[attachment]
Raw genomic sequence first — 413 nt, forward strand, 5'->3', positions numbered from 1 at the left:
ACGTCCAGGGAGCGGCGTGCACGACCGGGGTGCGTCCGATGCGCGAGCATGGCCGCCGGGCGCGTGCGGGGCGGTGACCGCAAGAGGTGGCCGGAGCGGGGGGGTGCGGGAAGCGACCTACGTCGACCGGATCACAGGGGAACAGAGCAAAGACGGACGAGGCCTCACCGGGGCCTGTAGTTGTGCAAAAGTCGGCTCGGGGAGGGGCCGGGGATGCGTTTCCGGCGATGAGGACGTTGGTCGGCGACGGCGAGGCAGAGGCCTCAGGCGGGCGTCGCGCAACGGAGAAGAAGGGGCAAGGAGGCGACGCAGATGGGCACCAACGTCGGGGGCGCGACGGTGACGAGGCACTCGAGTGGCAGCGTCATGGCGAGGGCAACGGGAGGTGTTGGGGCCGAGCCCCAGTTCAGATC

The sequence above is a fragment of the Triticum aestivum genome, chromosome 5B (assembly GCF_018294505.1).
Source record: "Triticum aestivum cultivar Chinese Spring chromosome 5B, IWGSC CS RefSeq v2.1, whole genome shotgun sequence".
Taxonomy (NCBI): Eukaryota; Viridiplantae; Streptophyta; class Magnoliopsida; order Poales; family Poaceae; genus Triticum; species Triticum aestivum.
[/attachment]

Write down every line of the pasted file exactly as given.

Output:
Raw genomic sequence first — 413 nt, forward strand, 5'->3', positions numbered from 1 at the left:
ACGTCCAGGGAGCGGCGTGCACGACCGGGGTGCGTCCGATGCGCGAGCATGGCCGCCGGGCGCGTGCGGGGCGGTGACCGCAAGAGGTGGCCGGAGCGGGGGGGTGCGGGAAGCGACCTACGTCGACCGGATCACAGGGGAACAGAGCAAAGACGGACGAGGCCTCACCGGGGCCTGTAGTTGTGCAAAAGTCGGCTCGGGGAGGGGCCGGGGATGCGTTTCCGGCGATGAGGACGTTGGTCGGCGACGGCGAGGCAGAGGCCTCAGGCGGGCGTCGCGCAACGGAGAAGAAGGGGCAAGGAGGCGACGCAGATGGGCACCAACGTCGGGGGCGCGACGGTGACGAGGCACTCGAGTGGCAGCGTCATGGCGAGGGCAACGGGAGGTGTTGGGGCCGAGCCCCAGTTCAGATC

The sequence above is a fragment of the Triticum aestivum genome, chromosome 5B (assembly GCF_018294505.1).
Source record: "Triticum aestivum cultivar Chinese Spring chromosome 5B, IWGSC CS RefSeq v2.1, whole genome shotgun sequence".
Taxonomy (NCBI): Eukaryota; Viridiplantae; Streptophyta; class Magnoliopsida; order Poales; family Poaceae; genus Triticum; species Triticum aestivum.